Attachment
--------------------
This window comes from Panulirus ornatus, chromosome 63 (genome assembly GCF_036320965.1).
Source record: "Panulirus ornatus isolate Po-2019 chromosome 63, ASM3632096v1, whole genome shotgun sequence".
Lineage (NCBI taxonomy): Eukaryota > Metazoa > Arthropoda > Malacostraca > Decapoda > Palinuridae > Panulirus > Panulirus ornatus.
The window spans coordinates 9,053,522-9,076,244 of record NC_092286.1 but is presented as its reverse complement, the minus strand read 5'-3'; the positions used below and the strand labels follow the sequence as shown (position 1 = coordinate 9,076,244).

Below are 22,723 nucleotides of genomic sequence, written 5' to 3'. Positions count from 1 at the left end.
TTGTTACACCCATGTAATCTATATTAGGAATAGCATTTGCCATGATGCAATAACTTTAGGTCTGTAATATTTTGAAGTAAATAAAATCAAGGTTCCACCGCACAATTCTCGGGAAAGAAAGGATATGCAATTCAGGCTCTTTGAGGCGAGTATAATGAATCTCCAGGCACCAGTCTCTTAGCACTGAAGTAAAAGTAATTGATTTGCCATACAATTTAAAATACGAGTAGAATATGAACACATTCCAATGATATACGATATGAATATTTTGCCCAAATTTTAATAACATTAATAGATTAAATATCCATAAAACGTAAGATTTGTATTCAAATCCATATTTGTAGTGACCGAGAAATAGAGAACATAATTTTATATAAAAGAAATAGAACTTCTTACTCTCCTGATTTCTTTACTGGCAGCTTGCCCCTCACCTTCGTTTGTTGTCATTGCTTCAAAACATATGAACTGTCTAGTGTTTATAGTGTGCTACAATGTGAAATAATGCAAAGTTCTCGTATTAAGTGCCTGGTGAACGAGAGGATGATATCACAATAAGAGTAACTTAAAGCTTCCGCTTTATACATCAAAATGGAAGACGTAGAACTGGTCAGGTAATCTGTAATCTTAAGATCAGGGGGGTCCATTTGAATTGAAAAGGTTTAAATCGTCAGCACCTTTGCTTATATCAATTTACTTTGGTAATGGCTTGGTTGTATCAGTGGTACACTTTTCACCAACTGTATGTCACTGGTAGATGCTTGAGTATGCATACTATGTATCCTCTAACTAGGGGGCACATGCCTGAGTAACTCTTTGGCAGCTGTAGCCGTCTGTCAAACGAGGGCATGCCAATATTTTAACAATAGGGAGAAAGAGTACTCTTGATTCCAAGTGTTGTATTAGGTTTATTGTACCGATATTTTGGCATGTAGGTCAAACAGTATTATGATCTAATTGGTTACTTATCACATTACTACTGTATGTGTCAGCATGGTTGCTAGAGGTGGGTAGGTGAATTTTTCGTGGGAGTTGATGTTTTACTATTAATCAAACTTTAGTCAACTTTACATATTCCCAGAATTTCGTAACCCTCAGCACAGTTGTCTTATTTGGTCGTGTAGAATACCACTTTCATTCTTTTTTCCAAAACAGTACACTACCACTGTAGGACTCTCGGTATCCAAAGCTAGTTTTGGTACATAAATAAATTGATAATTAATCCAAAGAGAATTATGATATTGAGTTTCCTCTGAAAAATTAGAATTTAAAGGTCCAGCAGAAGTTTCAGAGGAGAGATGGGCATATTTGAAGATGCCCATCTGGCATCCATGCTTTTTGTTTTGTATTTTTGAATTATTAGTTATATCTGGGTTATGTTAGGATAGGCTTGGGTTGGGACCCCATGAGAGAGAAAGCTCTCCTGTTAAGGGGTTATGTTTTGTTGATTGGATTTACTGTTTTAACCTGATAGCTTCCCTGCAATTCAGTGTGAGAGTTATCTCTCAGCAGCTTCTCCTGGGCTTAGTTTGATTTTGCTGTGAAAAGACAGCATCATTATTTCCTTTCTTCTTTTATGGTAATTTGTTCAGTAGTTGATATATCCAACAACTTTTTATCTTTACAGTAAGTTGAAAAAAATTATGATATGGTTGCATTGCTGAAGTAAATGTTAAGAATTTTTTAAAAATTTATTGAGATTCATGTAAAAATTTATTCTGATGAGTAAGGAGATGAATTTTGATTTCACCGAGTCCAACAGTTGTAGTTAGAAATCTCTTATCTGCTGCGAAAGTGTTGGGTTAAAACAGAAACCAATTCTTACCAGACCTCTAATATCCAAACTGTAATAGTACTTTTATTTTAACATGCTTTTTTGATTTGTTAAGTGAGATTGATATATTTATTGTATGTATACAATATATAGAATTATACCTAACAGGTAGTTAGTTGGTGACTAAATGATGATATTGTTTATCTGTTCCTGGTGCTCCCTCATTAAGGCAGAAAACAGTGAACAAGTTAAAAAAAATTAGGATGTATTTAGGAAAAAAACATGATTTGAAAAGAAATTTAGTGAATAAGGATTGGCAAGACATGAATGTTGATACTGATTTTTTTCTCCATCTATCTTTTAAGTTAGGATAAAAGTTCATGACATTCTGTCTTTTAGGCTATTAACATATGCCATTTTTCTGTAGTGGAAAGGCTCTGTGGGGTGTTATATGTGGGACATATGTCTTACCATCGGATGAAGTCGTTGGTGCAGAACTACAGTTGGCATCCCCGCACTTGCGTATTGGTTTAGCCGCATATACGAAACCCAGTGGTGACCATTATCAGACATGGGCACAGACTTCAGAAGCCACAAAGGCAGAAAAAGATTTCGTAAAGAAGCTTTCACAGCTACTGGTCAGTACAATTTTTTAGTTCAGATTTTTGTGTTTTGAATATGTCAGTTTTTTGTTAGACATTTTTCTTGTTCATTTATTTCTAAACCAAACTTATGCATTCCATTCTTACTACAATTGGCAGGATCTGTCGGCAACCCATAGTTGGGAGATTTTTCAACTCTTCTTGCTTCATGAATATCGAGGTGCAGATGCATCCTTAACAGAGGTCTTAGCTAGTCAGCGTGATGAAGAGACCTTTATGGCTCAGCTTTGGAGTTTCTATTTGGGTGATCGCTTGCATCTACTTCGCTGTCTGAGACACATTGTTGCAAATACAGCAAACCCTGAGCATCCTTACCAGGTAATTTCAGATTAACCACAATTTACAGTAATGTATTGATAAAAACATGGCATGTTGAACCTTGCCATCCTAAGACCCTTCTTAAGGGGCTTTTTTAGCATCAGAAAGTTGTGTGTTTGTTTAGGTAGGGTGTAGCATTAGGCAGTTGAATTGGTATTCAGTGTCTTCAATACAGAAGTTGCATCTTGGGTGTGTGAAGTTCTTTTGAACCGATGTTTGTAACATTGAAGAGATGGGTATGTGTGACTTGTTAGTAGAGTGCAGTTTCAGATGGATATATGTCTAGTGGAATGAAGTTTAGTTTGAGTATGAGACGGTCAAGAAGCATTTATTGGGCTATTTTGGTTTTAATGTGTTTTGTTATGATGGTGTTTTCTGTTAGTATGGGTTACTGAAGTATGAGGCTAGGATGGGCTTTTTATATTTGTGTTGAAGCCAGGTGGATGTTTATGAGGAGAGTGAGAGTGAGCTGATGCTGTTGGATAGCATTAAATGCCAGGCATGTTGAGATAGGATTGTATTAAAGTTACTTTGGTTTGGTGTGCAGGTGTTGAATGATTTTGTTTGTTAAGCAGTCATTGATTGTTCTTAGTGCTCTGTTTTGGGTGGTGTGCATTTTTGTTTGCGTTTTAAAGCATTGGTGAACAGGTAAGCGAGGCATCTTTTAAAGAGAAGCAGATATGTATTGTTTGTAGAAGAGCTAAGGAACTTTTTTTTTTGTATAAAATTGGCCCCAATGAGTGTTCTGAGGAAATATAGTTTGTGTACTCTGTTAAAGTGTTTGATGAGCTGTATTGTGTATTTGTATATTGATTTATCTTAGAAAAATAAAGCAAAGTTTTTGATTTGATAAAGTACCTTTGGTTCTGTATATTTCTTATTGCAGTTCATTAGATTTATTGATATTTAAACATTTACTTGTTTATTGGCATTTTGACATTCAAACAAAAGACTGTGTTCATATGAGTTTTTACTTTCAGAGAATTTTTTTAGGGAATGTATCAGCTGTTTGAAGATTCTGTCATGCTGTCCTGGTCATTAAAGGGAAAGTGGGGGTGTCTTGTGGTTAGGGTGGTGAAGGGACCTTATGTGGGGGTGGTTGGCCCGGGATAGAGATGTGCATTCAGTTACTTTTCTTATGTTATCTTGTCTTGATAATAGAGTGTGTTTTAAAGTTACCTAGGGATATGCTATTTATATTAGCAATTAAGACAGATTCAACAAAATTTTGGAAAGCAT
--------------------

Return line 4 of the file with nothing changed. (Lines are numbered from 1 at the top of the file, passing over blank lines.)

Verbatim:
The window spans coordinates 9,053,522-9,076,244 of record NC_092286.1 but is presented as its reverse complement, the minus strand read 5'-3'; the positions used below and the strand labels follow the sequence as shown (position 1 = coordinate 9,076,244).